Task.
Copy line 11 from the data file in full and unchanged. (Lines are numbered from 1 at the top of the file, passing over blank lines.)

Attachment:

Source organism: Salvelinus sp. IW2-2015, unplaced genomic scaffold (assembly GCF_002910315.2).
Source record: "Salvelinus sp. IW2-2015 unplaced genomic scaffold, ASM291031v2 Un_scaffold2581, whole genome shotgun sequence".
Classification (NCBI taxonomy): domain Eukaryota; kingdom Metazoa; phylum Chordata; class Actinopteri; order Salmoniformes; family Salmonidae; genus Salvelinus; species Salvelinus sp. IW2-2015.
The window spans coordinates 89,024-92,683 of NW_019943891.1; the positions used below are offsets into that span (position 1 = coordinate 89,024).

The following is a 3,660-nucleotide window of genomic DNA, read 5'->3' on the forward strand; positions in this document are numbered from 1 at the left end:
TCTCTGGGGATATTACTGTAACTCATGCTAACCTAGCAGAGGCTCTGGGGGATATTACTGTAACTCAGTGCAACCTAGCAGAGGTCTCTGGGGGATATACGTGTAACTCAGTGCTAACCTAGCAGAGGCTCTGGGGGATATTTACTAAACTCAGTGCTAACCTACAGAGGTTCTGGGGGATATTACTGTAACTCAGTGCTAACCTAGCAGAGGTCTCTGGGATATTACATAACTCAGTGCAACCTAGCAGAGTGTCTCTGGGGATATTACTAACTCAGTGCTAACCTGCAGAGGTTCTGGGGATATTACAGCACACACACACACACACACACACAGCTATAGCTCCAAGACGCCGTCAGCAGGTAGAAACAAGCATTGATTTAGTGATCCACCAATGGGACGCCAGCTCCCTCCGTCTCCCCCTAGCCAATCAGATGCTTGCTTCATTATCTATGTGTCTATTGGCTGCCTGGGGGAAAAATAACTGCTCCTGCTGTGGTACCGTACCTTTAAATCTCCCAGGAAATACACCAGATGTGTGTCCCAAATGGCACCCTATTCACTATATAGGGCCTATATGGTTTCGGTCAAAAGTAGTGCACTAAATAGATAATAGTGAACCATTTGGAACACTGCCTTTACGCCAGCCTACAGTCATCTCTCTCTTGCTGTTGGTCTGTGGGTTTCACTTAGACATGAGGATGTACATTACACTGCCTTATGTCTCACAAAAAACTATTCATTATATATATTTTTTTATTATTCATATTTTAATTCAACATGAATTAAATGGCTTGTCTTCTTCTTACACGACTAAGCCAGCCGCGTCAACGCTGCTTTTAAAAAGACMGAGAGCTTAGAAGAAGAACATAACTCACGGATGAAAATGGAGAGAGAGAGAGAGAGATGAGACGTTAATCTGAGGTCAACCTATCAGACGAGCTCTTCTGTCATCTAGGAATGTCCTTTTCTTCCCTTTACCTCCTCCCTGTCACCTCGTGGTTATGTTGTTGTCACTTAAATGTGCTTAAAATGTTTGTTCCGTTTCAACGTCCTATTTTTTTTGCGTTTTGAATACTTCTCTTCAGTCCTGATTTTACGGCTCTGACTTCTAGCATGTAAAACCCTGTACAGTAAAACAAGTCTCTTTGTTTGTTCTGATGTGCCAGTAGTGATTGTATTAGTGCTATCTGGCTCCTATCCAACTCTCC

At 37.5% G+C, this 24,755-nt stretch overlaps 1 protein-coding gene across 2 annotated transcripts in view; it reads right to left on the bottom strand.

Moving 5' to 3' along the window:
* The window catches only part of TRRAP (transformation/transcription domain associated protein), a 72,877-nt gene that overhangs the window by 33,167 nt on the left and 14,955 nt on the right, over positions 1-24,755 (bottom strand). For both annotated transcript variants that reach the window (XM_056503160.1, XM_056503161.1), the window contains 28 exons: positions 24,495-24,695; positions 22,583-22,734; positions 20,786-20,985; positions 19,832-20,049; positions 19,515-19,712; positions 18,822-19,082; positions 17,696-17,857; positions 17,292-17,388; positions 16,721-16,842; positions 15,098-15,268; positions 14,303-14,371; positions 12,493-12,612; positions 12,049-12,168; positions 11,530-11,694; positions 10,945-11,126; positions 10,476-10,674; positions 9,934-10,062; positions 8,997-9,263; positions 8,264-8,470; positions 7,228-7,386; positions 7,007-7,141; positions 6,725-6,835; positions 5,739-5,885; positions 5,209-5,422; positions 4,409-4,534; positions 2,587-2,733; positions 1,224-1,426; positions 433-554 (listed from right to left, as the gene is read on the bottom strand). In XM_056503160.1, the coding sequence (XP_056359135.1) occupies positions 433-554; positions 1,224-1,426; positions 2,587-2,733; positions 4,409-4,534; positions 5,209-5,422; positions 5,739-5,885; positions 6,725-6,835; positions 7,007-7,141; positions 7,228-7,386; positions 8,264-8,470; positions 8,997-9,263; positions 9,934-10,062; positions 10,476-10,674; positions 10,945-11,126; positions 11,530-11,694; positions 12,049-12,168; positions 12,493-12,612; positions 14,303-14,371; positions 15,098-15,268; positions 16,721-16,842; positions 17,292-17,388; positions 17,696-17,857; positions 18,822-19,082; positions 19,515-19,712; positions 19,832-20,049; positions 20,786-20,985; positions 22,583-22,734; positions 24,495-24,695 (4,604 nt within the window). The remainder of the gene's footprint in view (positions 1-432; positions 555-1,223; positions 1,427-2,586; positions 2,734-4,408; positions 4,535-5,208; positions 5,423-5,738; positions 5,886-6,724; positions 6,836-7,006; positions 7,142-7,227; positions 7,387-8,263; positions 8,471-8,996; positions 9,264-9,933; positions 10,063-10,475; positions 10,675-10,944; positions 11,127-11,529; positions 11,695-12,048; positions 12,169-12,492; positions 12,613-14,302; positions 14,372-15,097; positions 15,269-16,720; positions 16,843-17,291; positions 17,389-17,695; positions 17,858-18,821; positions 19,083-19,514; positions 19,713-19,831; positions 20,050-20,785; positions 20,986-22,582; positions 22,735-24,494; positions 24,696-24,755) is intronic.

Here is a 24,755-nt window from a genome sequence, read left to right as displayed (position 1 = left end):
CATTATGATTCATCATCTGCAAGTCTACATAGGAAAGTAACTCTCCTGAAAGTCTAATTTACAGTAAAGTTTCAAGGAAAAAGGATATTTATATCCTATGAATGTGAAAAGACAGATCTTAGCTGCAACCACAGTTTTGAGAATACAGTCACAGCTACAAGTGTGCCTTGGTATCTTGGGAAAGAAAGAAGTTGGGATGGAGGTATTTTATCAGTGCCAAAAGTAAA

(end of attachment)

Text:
CATTATGATTCATCATCTGCAAGTCTACATAGGAAAGTAACTCTCCTGAAAGTCTAATTTACAGTAAAGTTTCAAGGAAAAAGGATATTTATATCCTATGAATGTGAAAAGACAGATCTTAGCTGCAACCACAGTTTTGAGAATACAGTCACAGCTACAAGTGTGCCTTGGTATCTTGGGAAAGAAAGAAGTTGGGATGGAGGTATTTTATCAGTGCCAAAAGTAAA